Your life is going to look different to mine. This is the point Megan was making with her ‘secret of success‘ post a while back. You are not anyone else – you are you, and your success will look different to mine and anyone else’s.
It’s taken me 5 years to reach the place I am with my business – over 3 of those it has been my full-time job. If you have a day job, kids, other commitments… your time is limited.
The time it will take you to achieve what you deem ‘success’ is the time it will take you. I know that sounds a bit zen, but it’s the truth. You can be clever about how you spend that time, but there is no magic bullet that will make it happen faster.
Just like time, the money we have to devote to our businesses will vary wildly. Maybe you have a partner with an awesome job who rakes in the dough. Maybe you’re both working part-time and just scraping by. Maybe you’re on your own and studying, or raising your kids.
Wherever you’re at, you have a limited amount of cash to invest in your business. Only you can decide what the best use of that money is. Do you need to invest in tools? Materials? A website?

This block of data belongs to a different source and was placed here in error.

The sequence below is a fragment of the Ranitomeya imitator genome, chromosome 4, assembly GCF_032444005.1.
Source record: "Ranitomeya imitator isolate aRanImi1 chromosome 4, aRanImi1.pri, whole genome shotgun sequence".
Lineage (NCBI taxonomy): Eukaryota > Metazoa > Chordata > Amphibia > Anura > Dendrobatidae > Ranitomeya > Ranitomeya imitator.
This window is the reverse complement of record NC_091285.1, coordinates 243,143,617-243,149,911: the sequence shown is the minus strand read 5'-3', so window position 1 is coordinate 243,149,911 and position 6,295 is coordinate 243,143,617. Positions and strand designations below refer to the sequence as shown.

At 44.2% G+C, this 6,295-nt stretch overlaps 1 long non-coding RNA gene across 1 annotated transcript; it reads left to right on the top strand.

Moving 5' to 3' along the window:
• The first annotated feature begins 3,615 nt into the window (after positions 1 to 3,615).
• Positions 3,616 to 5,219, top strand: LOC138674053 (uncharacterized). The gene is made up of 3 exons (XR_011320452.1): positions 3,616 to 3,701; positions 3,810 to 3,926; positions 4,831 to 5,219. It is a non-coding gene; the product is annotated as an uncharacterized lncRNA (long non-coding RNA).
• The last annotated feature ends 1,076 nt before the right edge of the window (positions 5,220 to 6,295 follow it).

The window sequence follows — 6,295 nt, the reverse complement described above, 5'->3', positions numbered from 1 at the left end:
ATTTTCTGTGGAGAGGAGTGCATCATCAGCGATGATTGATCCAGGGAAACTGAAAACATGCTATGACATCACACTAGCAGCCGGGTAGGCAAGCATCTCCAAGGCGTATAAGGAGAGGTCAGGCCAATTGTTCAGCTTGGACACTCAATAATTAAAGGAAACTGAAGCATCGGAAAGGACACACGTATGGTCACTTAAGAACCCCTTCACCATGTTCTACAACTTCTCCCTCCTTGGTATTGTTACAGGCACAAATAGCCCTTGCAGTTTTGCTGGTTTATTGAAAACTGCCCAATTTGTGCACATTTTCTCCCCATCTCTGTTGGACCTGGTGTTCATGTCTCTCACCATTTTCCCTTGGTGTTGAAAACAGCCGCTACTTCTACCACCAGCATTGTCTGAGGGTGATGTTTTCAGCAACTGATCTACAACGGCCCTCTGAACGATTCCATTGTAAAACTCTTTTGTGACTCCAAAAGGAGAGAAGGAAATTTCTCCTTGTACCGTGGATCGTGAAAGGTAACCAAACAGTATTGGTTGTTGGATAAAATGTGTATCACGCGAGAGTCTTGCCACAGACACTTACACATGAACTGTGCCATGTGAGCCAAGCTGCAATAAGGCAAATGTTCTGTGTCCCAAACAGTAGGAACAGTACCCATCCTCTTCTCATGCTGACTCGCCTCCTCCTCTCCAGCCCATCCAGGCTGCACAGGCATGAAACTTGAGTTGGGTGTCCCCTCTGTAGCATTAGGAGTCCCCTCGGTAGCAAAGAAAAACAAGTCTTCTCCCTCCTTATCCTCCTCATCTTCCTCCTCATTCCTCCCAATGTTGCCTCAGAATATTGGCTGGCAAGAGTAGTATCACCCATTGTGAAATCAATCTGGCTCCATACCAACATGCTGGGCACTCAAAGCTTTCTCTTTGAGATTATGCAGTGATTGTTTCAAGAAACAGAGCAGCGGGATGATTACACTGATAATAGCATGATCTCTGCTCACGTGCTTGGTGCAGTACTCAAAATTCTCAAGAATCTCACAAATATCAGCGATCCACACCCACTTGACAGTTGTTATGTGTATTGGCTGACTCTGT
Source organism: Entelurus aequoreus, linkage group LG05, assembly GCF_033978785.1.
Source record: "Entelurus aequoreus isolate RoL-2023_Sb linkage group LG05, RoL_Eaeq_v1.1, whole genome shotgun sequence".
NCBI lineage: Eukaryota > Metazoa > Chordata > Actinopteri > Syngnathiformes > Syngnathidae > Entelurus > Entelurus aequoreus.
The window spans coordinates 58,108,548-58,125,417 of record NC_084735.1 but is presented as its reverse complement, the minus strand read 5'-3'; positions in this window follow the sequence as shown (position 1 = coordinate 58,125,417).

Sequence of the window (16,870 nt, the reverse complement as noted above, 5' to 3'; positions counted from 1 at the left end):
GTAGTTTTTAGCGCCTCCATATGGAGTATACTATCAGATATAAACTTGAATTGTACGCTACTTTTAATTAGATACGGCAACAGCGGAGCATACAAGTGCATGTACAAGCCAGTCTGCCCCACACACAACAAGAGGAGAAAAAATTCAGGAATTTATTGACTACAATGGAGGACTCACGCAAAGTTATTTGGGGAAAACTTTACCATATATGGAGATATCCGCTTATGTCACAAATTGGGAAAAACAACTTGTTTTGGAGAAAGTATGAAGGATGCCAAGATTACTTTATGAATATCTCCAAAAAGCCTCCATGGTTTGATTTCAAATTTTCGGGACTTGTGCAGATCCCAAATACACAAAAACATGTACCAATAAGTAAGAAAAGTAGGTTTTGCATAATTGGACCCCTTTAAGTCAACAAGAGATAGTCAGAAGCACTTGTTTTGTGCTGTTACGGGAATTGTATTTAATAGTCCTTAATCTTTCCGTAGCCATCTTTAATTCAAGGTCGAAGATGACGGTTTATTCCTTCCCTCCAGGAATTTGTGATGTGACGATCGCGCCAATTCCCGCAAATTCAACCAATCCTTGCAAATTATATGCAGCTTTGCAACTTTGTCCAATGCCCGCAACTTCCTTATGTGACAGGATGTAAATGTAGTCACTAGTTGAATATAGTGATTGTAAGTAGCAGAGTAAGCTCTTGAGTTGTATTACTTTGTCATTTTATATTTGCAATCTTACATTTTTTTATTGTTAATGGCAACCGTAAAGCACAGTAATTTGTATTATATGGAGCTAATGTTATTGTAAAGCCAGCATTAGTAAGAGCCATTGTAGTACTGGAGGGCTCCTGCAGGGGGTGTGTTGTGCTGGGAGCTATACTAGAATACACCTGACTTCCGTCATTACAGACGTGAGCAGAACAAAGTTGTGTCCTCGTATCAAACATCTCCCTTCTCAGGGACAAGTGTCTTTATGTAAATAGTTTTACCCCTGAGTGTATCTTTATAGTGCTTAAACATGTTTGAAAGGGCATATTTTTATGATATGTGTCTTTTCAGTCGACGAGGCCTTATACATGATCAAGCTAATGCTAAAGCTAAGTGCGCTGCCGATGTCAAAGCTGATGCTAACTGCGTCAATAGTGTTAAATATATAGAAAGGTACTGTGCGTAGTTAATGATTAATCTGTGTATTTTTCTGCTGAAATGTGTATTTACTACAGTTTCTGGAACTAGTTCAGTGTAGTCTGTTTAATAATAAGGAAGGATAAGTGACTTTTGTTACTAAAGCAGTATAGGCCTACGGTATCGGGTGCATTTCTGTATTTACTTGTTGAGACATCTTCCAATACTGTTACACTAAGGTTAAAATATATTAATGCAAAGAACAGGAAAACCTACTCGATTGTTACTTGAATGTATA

It’s never been easier to make money from your creativity than it is now. You can open a shop on Etsy and get 20 products up in there for 4 bucks. The only thing you need to spend is time.
I’ve chosen the time route, because I have it. I still spend time rather than money wherever I can – which is why I love social media marketing and blogging. Some of you might prefer to spend money on advertising instead (though please still have a social media presence, it’s unavoidable these days!).
You need to spend one or the other – TIME or MONEY – in order to grow your business.
Honestly, I believe this is THE biggest thing holding most of you back.
If you don’t believe in yourself, nothing else matters.
I don’t care how much knowledge, time, or money you have. If you don’t believe in yourself and your product you will not succeed.
You will never take that leap forward because you’re always scared you’re not ‘doing it right’.
You’re frightened to devote yourself to your dream because you don’t believe that you can make it a reality.
Quite simply – you don’t think you’re good enough. You don’t think you deserve it. You don’t think it’s possible.
I call bullshit on that.
No-one can live your life. No-one can do this for you. No-one can make you believe in yourself.
YOU have the power. YOU are the one with the dream. YOU are the one who WILL make it a reality.